I have used a tool called binsub.exe to edit/update .INI files on the fly.  Is there a utility out there to edit/update/replace text within a TNSNAMES.ORA file?  I need something that can be run form the command line that will run in Silent Mode.

Thanks.

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Hi there, i've got quite a similar issue, i have a package which installs files to c:\filepath, some of these files have got TEXT entries in them which points to a server , my task now is to edit those server entries and change them to point to "c:\my desired file path".

Whats the best way of achieving this task without using a "REPLACE ALL" approach. Thx

Answered 03/06/2007 by: noodles187
Orange Belt

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Maintaining tnsnames.ora can be a beastly task. [Edit] Um, the direct answer to your question is that I am not immediately aware of a utility that will do what you want to do in a perfectly ideal way, however, there are a variety of text manipulation tools available to you, including the Read/Update Text File and Insert Line of Text commands in WiseScript. There may even be some spiffy scripts out there to help you out. The problems with dynamically updating a text file, especially one as complex as tnsnames.ora, are avoiding duplicate entries and intelligently updating existing records. With that said, I usually avoid manipulating users' tnsnames.ora files. [/Edit]

In the environments in which I have worked, the solutions used included one or more of the following:

1) Establish an Oracle LDAP directory (similar in concept to a DNS server and much better than ONS (Oracle Names)) and point all users to this central directory.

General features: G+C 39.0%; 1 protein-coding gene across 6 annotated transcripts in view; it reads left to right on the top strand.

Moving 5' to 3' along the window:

Pros: You don't have to touch the desktops anymore. Just update the directory and everybody can instantly access the new instances. Users don't have to be logged into the network.
Cons: Requires Oracle 8i or better and requires the LDAP module to be installed on all desktops. But you currently have to touch all the desktops anyway. Users must be connected to the network, but they should be anyway if they're accessing Oracle databases.

2) Maintain a master tnsnames.ora file on one or more central file servers and include it in each user's sqlnet.ora file. As far as I know, you can include as many tnsnames.ora files in sqlnet.ora as you need, but you should check Oracle's documentation. Make sure the network copy is listed first so users can't override it.
Pros: Users can still add their own custom entries to their local tnsnames.ora without affecting the network copy.
Cons: Users have to be connected to the network and be logged in in order to access the central file server(s).

3) Maintain a master tnsnames.ora file and push it to each user's desktop. Name the master tnsnames file something like mastertnsnames.ora to avoid confusion with the user's tnsnames.ora and include it in the sqlnet.ora file.
Pros: Users can still add their own custom entries to tnsnames.ora. Users do not need to be logged in.
Cons: Keeping everyone up to date presents its own set of challenges, especially if updates are frequent. Users could accidentally edit the local mastertnsnames.ora file, but you can probably take precautions to prevent this.

In all these cases, everyone gets access to everything in the central directory or master TNS file, but I assume that this is not an issue since the users still need login credentials to access the databases.

--Josh

Answered 02/18/2007 by: mazessj
Senior Purple Belt

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